In a 5-4 ruling, the U.S. Supreme Court refused to extend its previous holdings regarding “fair-share” fees to state-paid caretakers who provide in-home care to disabled individuals (often to family members). Fair share fees represent the union’s per-capita cost of collective bargaining and contract administration that nonmembers must pay in lieu of union dues. According to the court in Harris v. Quinn, in this setting, mandatory fair-share fees are unconstitutional.
Theresa Riffey, Susan Watts and Stephanie Yencer-Price are home care providers, or “personal assistants,” to disabled participants in the Home Services Program, a Medicaid-waiver program operated by the state of Illinois. The state subsidizes the participant’s cost of home care. Riffey, Watts and Yencer-Price are paid for these services by the state pursuant to the Home Services Program.
In 2003, then-Illinois Gov. Rod Blagoyovich (and current federal penitentiary prisoner No. 40892424) established by executive order (later codified by statute) an arrangement to allow a labor union to collectively bargaining on behalf of the home health care workers. Under the arrangement, the Service Employees International Union (SEIU) Healthcare Illinois and Indiana was appointed the exclusive representative of the home health care workers, later ratified by majority vote of the caregivers. The union then negotiated a collective bargaining agreement that set the personal assistants’ pay rates and also contained a provision requiring all home health care workers to pay either union dues or fair share fees. The union collected millions from this arrangement and coincidentally also funded Blogoyovich’s campaign.
Riffey, Watts and Yencer-Price declined to become SEIU members and thus paid fair share fees through mandatory payroll deduction. In 2010, they initiated a class-action lawsuit against the governor and the SEIU, arguing that the imposition of SEIU’s fair-share fees on them violated their Constitutional right to free speech, free association and to petition the government for a redress of grievances. More specifically, this lawsuit claimed that nonunion personal assistants were being unlawfully compelled to financially support the SEIU.
A federal court dismissed the personal assistants’ class action, holding that the SEIU’s mandatory fair share fees do not violate their constitutional rights. The personal assistants appealed the decision to the U.S. Court of Appeals for the Seventh Circuit, which affirmed. The U.S. Supreme Court reversed.
The court held that the Constitution precludes Illinois from compelling the home care personal assistants to subsidize or associate with a union through a fair share fee arrangement when the personal assistants are government employees for only one purpose—collective bargaining. The court reasoned that personal assistants are private-sector employees for all other purposes because the persons for whom they provide care control all significant aspects of the employment relationship, including hiring, firing and supervising. Because the union’s ability to affect terms and conditions of employment through collective bargaining are so circumscribed, the court concluded that the Constitution prohibits the state from requiring fair share fees from personal assistants who reject the union.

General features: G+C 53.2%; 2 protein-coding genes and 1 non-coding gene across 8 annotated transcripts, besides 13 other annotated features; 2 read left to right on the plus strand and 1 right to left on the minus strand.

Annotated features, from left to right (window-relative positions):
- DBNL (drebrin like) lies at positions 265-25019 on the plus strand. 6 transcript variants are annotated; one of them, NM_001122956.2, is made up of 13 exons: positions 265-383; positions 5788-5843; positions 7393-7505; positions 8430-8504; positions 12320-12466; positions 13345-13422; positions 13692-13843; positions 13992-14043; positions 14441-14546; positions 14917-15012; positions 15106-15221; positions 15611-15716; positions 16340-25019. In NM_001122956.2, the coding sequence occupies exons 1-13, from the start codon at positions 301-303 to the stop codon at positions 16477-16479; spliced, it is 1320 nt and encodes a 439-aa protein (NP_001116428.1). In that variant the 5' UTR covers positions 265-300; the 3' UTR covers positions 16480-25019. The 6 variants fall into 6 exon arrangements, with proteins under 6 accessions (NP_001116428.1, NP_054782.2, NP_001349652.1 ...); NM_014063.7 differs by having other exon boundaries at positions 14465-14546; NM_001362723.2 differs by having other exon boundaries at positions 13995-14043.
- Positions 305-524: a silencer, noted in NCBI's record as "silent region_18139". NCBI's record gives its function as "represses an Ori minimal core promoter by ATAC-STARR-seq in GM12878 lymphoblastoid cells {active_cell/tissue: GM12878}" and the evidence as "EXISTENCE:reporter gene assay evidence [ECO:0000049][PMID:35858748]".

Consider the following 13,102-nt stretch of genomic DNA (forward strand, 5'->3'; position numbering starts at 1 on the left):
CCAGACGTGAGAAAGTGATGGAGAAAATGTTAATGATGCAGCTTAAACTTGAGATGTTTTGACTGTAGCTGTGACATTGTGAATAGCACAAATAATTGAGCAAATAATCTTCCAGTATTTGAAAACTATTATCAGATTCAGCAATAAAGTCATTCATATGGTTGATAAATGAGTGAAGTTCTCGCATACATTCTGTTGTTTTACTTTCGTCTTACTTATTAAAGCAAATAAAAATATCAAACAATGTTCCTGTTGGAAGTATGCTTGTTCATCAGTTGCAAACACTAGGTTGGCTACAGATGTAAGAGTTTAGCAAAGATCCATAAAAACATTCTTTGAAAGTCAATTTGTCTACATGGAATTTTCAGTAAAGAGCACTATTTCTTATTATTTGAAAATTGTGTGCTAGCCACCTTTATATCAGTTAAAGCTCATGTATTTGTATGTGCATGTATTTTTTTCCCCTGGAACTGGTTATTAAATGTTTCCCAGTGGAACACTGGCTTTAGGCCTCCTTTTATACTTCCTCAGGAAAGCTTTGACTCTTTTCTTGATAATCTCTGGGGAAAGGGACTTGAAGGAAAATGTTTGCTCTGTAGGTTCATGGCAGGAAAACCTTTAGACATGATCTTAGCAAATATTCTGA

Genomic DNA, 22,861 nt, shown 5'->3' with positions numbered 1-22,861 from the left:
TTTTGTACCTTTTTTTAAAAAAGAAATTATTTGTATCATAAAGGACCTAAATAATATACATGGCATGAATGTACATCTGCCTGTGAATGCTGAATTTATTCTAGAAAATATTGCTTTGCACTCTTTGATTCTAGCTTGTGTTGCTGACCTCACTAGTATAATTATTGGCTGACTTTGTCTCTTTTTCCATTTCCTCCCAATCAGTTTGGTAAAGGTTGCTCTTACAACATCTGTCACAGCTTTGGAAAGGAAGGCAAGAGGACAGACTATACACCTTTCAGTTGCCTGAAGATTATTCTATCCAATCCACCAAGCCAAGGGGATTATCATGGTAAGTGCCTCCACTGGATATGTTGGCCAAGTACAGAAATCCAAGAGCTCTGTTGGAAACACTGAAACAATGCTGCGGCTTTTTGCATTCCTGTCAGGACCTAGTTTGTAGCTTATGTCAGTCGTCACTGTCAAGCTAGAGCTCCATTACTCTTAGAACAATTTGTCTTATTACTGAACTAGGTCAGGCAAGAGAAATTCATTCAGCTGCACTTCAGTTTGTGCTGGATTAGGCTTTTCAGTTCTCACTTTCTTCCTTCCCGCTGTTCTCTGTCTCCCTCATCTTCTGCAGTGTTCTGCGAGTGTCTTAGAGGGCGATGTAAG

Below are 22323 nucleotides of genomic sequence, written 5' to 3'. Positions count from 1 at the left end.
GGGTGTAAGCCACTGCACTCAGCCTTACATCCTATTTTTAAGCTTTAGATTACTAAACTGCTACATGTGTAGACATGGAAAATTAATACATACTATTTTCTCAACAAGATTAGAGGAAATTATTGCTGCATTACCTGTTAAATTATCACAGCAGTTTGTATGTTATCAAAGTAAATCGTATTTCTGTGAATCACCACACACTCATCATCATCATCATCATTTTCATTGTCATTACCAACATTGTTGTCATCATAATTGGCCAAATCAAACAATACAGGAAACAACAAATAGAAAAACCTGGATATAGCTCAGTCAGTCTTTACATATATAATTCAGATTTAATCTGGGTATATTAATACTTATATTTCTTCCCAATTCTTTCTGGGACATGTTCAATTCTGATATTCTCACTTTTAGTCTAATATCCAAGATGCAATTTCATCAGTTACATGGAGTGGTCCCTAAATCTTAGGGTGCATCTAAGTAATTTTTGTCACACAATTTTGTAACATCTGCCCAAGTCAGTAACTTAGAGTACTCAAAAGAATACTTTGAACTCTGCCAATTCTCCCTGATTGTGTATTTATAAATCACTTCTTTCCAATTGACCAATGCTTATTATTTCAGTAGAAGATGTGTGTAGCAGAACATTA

The Supreme Court has almost always upheld mandatory fair-share fee arrangements in the public-employment context. This decision departs from these precedents and holds that, in the “joint employment” context where workers are hired and supervised by someone other than the public employer who pays them, mandatory union fees violate the Constitution.
In sum, the Harris court held that the government must establish that a public-sector mandatory fair-share fee requirement serves a compelling governmental interest that cannot be achieved through less restrictive means. Because the union had little power to affect home health care workers’ terms and conditions of employment, Illinois was unable to demonstrate that the fair share fee served a compelling interest. Further, the state failed to establish that effective union representation was unattainable without compelled fees from nonmembers.
The Harris court has effectively frustrated organized labor’s ability to compel union subsidy from state-paid home health care workers. As a consequence of that decision, that scheme no longer works. The Harris decision affects the 12 states where unions had political clout to compel state legislatures to permit forced union subsidy from home health care or child care workers. Three states at one time had similar arrangements, but they were rescinded when Democrat administrations were voted from office.
The Illinois statute at issue in Harris would have violated Florida’s Constitution, which contains a right-to-work law that outlaws fair share fees in most situations.